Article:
The XX Factor

Can America Just Fire Dr. Drew?

Virginia Heffernan, thank you. For years, I’ve felt alone in the wilderness, certain that the famous Dr. Drew Pinsky’s image as the good doctor is a  lie, and that in fact he’s a sleazeball, but upon expressing this opinion, I mostly get puzzled looks from people. But you have come out in the New York Times and shared your discomfort with his tendency to dwell lasciviously on images of hurting, controlling, and punishing women, particularly for misdeeds of the sexual and partying sort.  His fantasies about how he’d play Big Poppa in charge of disciplining Lindsay Lohan are typical of the Dr. Drew genre–faux concern for someone’s well-being acting as a poor disguise for classless pandering to his audience’s worst instincts.  I’m just so relieved someone else has noticed it.

Granted, Heffernan’s article is about a larger phenomenon than just Dr. Drew, but also of the world he inhabits, which is that of the reality-TV/tabloid world.  Her argument is that this is a world that runs on misogyny, a world where female misdeeds of vanity, addiction, and sexual acts, which we celebrate when performed by dudes, are treated like they are high crimes they simply aren’t.  It’s a world where Michaele Salahi is compared to a murderer, when she’s a relatively harmless bubbleheaded clothes horse.  It’s one where Lindsay Lohan brings on levels of hate that people can’t even muster for many genocidal dictators, when it seems like the only decent reaction to Lohan’s situation is pity that she’s in the grips of such debilitating addictions.  The tabloid/reality-TV world has become a dumping ground* for American misogyny, a place where all sorts of ill will toward women for being women, which can’t be expressed anywhere else, can go.

All that’s good and true, but I wish someone would take the time to castigate Dr. Drew for using his status as a doctor to give credence to these goings-on. His lip-smacking gives a faux concern gloss to the sadism of this world.  He does things like violate medical ethics by revealing–if only through extremely easy deduction– who on TV has herpes , but he plays it off as if it’s somehow educational for the audience.  I’d argue that it’s the contrary.  Reality TV and tabloids exist to make us feel better about ourselves by comparing ourselves to the hate objects that participate because they’re attention whores.  We like to believe that we could never be like that.  So when Dr. Drew does something like talk about how much herpes these people have, we don’t learn squat about herpes.  In fact, we’re lulled into believing we could never catch something like that, because it’s solely the province of the “skanks” we laugh at on TV.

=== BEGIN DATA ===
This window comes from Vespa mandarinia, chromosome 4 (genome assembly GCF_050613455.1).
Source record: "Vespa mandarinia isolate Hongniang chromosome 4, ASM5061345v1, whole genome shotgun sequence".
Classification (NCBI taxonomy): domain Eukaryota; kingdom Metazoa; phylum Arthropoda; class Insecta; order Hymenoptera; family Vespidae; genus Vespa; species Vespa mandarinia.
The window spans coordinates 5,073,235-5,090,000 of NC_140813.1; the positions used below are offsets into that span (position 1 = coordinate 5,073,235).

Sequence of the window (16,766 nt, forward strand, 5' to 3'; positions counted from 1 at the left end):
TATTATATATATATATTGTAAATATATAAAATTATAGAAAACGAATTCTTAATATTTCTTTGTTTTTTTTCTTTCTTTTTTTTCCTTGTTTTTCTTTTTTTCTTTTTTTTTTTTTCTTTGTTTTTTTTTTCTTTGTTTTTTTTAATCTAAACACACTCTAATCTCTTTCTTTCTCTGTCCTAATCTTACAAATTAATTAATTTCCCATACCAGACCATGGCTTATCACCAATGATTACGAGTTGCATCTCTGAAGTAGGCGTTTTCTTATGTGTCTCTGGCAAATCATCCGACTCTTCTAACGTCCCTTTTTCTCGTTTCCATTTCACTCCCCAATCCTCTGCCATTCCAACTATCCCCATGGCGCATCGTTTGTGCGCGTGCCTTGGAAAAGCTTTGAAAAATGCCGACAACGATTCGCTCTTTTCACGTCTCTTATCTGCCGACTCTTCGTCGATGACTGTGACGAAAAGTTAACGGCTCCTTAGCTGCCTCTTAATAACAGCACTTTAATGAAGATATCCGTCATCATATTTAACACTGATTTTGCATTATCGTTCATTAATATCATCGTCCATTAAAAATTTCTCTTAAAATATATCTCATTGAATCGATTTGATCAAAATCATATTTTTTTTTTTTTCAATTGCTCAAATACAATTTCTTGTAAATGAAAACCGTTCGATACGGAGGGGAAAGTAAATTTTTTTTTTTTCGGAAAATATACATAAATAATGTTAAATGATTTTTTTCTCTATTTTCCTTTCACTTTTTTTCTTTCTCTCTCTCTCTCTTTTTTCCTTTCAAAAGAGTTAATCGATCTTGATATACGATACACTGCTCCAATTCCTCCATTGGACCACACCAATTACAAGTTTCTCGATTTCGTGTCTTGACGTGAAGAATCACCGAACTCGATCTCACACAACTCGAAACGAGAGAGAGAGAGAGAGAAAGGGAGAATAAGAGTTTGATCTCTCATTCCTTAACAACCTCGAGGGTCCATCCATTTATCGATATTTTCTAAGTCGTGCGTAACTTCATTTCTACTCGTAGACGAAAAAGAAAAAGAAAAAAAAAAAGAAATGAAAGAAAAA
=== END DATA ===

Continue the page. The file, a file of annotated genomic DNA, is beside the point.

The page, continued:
Same story with Lindsay Lohan.  Dr. Drew’s comments aren’t illuminating for anyone about how to actually handle addiction if you or someone you love is afflicted.  His fantasies of pushing her toward rock bottom just feed the audience’s seemingly endless appetite for images of Lindsay Lohan suffering.  He reminds me of the doctor in Charlotte Perkins Gilman’s famous story “The Yellow Wallpaper,” a man whose desires to punish and control are indistinguishable from his medical prescriptions.

*Not to be confused with the way that “dump” is used as a metaphor within reality TV.  On The Jersey Shore , for instance, one woman was nicknamed “The Staten Island Dump” by the male house members, for the transgression of being almost as free with her affections as they reward themselves for being every night.

Photograph of Dr. Drew by Michael Smith for Getty Images.